The puppy crosses the road
He’s on a lead
He sees a cat
The cat runs away
And then a policeman came
With a police dog
Then a bat and a owl came
The dog chased the cat
The cat chased the bat
And the bat chased the owl

I wrote the words on the top of the page as ‘R’ spoke them and as I wrote them down, he asked for a pencil and simultaneously drew a map/picture of the story on the same page (see accompanying photo). As he spoke the words I sang them back to him. (We had already discussed the fact that we were going to make up a song as we neeeded songs if we were going to make a concert.) We then played it together a few times on ukulele and percussion. Each time we got to the last three lines ‘R’ would join in, but otherwise I sang the song, while we both played along. In the ‘sharing’ at the end of the afternoon, we performed it as a duet, but again I did the singing. I also sang one other song created with the children and Steve (adult musician/colleague who worked with me today) also sang two songs that emerged through his playing with the children today.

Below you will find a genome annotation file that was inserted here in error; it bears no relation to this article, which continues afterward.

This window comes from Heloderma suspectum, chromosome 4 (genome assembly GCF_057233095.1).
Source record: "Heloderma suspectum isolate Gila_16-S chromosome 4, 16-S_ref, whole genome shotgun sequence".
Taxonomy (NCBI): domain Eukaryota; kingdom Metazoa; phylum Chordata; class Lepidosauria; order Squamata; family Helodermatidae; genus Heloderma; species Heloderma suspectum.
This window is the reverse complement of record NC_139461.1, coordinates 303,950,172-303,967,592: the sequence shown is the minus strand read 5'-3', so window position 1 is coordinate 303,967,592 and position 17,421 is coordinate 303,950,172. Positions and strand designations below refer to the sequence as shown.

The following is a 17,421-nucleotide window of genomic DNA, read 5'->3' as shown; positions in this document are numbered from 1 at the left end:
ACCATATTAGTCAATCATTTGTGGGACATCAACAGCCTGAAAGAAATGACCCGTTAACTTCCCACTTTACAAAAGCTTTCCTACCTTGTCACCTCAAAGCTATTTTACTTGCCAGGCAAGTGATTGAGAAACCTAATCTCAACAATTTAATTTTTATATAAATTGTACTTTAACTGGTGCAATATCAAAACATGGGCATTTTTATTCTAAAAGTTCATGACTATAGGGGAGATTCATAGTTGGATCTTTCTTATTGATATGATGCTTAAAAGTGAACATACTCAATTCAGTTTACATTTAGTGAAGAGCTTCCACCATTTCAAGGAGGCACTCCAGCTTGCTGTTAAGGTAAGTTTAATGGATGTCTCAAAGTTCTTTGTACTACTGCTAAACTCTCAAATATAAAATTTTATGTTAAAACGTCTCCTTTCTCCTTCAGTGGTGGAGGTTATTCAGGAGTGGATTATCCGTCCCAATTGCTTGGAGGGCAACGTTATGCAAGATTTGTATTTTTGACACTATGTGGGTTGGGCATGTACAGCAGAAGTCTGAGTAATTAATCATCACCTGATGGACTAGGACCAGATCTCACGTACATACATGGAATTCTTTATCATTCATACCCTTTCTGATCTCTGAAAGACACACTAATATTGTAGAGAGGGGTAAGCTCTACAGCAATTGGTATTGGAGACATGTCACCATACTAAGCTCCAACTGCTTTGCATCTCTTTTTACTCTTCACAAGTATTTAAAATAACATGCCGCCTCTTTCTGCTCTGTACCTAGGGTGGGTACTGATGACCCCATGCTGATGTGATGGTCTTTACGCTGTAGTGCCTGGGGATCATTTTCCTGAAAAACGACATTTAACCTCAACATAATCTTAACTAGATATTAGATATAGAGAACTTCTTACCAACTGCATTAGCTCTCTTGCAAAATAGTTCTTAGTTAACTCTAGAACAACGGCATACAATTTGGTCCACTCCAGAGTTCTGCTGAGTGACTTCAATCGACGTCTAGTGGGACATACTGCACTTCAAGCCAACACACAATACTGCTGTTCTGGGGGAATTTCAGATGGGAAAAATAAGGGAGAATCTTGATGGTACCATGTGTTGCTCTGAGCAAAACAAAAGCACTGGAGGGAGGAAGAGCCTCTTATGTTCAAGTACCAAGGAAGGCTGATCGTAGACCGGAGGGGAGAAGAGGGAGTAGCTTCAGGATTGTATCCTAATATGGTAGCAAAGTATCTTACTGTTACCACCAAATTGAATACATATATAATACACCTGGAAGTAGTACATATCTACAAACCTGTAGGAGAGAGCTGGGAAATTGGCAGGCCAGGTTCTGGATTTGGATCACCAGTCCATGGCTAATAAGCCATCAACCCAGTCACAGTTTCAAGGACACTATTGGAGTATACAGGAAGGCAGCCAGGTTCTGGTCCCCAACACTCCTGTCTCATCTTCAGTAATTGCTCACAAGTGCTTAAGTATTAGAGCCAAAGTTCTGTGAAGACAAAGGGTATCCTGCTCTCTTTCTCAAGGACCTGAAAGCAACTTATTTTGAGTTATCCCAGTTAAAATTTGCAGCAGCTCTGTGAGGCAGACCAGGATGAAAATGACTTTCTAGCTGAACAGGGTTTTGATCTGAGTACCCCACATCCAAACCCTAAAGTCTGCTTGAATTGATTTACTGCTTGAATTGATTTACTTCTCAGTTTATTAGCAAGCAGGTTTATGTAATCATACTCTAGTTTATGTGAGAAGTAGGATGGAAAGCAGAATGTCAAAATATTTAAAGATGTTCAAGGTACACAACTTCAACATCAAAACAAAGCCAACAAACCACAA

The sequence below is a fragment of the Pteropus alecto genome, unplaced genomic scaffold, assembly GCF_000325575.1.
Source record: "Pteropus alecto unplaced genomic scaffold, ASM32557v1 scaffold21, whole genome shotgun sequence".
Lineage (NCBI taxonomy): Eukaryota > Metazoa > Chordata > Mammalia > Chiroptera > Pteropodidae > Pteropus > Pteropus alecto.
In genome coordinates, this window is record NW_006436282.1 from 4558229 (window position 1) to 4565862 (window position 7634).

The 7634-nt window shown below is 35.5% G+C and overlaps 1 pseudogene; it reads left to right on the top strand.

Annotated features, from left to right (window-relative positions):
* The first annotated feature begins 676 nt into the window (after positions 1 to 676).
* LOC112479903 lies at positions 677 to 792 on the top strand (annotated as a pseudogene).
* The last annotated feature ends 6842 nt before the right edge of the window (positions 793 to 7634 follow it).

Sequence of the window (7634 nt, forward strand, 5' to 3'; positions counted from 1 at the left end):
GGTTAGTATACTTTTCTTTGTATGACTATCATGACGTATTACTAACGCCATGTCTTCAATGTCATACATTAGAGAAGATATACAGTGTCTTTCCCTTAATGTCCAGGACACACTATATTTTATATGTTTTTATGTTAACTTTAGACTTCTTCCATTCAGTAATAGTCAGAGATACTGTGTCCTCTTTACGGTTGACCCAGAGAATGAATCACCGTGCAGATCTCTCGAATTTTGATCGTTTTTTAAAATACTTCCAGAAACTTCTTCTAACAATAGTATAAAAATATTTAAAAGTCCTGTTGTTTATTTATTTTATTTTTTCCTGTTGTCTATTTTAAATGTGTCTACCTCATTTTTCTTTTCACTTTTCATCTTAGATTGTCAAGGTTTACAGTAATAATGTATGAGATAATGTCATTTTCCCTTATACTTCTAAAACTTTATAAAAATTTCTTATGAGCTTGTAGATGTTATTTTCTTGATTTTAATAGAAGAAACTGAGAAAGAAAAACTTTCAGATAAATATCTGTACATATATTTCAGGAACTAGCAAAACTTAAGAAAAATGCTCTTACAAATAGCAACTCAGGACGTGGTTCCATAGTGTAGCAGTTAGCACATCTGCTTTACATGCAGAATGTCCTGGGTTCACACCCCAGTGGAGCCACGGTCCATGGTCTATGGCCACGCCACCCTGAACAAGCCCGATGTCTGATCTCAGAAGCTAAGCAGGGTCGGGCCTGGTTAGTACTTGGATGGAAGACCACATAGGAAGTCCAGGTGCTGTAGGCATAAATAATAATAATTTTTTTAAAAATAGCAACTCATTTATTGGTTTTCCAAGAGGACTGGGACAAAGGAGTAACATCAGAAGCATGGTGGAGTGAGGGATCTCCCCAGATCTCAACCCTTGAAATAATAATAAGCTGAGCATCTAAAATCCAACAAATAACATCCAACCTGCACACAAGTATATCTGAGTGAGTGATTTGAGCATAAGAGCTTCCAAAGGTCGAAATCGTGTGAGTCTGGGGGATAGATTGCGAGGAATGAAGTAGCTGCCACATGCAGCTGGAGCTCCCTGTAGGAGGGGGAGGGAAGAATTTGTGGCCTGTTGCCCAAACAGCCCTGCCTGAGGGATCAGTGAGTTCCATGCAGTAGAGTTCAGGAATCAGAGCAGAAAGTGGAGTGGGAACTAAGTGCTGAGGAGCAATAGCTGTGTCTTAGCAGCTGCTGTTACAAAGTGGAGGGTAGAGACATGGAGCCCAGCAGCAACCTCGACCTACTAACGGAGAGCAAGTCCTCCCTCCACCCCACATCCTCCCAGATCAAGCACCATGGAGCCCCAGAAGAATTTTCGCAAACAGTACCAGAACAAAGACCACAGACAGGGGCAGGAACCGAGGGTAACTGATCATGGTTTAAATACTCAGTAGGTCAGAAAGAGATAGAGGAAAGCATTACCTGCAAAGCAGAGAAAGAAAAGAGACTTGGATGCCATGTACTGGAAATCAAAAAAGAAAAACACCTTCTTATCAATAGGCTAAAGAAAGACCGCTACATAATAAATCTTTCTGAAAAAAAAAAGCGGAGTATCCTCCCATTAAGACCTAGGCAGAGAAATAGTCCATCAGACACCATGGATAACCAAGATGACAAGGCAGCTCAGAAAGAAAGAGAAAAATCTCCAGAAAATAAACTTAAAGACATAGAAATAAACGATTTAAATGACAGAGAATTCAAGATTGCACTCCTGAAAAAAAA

We support the young children and co-present their songs in a semi-public setting (often in front of parents) and this is can be a very positive and powerful event, as in ‘story-square’. The children are being supported and their creative ideas are validated by adults and this is seen and understood by their peers and others in the audience. One noticeable and key difference between ‘story-square’ and ‘instant-songs’ is that the adult does not enter the performance area (the taped-off square) in story-square, and yet in ‘instant-songs’ the adult is also on the ‘stage’ with the children.

I wonder whether this ‘instant-songs’ process is empowering children to create songs for themselves.